Cats Protection’s Director of Veterinary Services Dr Maggie Roberts BVM&S MRCVS said: “Cats Protection welcomes this important report from the EFRA committee which urges the Government to act quickly to protect pets, including cats and kittens, which are being moved in and out of the UK.
“We are fully supportive of the measures recommended in the report, including a ban on importing pets younger than six months old and heavily pregnant pets. We are very pleased to see a recommendation to ban the importing of pets which have been subject to poor welfare practices, such as the cruel and unnecessary de-clawing of cats.
“We also welcome the remarks made by Neil Parish MP, Chair of the EFRA Select Committee. We agree that the Government needs to implement solutions now to protect pets, including cats and kittens. Long delays on bringing in these recommendations will only lead to more suffering for pets being transported into the UK. With demand for cats and kittens on the rise following the pandemic, it is essential the Government react quickly to stamp out pet smugglers intent on putting profit before welfare.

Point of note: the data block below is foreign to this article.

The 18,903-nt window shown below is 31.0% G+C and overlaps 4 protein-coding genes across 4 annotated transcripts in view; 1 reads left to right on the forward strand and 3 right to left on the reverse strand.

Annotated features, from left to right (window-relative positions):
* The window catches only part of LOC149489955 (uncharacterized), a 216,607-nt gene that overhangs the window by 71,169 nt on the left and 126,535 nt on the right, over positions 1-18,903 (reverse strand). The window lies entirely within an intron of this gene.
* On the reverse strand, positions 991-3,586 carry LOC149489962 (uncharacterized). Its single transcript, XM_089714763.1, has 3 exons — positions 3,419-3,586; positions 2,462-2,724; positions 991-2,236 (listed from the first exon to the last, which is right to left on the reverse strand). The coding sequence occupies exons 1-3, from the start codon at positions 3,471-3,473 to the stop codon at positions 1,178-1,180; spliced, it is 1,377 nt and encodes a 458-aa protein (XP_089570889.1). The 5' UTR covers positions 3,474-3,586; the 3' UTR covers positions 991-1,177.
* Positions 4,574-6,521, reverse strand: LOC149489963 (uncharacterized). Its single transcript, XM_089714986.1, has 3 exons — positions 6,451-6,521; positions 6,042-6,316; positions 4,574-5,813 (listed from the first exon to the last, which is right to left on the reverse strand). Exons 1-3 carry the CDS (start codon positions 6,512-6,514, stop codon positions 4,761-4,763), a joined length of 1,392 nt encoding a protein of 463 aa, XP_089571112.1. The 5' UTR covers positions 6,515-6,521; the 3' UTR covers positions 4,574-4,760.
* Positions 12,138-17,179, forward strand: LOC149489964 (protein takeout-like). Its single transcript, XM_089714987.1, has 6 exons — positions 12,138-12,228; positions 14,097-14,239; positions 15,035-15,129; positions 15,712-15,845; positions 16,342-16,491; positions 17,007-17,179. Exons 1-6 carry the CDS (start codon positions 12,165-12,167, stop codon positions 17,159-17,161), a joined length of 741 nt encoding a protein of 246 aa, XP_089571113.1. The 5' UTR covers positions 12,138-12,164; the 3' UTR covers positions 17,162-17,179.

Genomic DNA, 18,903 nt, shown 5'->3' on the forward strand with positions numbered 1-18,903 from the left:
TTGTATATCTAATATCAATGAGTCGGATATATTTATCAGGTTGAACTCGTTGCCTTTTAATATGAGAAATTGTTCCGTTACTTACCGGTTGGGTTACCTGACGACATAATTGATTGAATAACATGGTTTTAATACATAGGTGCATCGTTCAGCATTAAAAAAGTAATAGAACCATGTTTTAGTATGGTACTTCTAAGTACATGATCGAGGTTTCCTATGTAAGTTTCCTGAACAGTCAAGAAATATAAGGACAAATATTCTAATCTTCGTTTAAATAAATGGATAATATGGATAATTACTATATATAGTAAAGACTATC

“Prior to the publishing of this report, the Government launched a consultation on amendments to pet travel, following the UK’s departure from the EU, which is open until 16 October. Cats Protection is very disappointed that this Government consultation does not consider extending proposals to prevent puppy smuggling to kittens, or to ensure the welfare of young or pregnant cats brought into the UK. As it stands, the proposals risk encouraging a trade in kittens under six-months-old from abroad, particularly the more sought-after pedigree cat breeds. We are now urging the Government to follow the recommendations made in this EFRA report and ensure the welfare of all pets brought into the UK, including cats, is protected.”
Cat lovers can learn more about the charity’s campaign to prevent kitten smuggling and take part in the Government consultation by visiting: www.cats.org.uk/pet-travel. The consultation closes on 16 October.
Notes to editors